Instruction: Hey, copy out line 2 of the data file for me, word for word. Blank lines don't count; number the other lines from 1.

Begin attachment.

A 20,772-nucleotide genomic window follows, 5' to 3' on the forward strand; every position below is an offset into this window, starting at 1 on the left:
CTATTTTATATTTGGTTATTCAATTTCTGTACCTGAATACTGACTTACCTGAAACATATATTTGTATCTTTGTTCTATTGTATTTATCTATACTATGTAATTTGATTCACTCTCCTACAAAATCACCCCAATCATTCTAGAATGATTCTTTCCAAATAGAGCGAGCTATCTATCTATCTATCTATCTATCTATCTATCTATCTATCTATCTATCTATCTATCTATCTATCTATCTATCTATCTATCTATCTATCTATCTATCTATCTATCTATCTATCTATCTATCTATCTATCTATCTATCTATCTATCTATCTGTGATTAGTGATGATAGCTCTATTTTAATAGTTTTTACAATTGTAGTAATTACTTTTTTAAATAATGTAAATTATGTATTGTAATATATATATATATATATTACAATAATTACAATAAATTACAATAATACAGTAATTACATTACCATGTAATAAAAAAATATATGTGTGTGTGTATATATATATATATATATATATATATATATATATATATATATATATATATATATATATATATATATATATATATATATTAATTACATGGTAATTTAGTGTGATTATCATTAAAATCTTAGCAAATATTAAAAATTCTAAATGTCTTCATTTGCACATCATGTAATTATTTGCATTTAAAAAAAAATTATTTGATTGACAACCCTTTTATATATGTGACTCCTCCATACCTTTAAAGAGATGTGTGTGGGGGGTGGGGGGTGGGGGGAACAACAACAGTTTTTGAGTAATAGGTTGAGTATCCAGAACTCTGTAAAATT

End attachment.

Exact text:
CTATTTTATATTTGGTTATTCAATTTCTGTACCTGAATACTGACTTACCTGAAACATATATTTGTATCTTTGTTCTATTGTATTTATCTATACTATGTAATTTGATTCACTCTCCTACAAAATCACCCCAATCATTCTAGAATGATTCTTTCCAAATAGAGCGAGCTATCTATCTATCTATCTATCTATCTATCTATCTATCTATCTATCTATCTATCTATCTATCTATCTATCTATCTATCTATCTATCTATCTATCTATCTATCTATCTATCTATCTATCTATCTATCTATCTATCTATCTATCTATCTATCTGTGATTAGTGATGATAGCTCTATTTTAATAGTTTTTACAATTGTAGTAATTACTTTTTTAAATAATGTAAATTATGTATTGTAATATATATATATATATATTACAATAATTACAATAAATTACAATAATACAGTAATTACATTACCATGTAATAAAAAAATATATGTGTGTGTGTATATATATATATATATATATATATATATATATATATATATATATATATATATATATATATATATATATATATATATATTAATTACATGGTAATTTAGTGTGATTATCATTAAAATCTTAGCAAATATTAAAAATTCTAAATGTCTTCATTTGCACATCATGTAATTATTTGCATTTAAAAAAAAATTATTTGATTGACAACCCTTTTATATATGTGACTCCTCCATACCTTTAAAGAGATGTGTGTGGGGGGTGGGGGGTGGGGGGAACAACAACAGTTTTTGAGTAATAGGTTGAGTATCCAGAACTCTGTAAAATT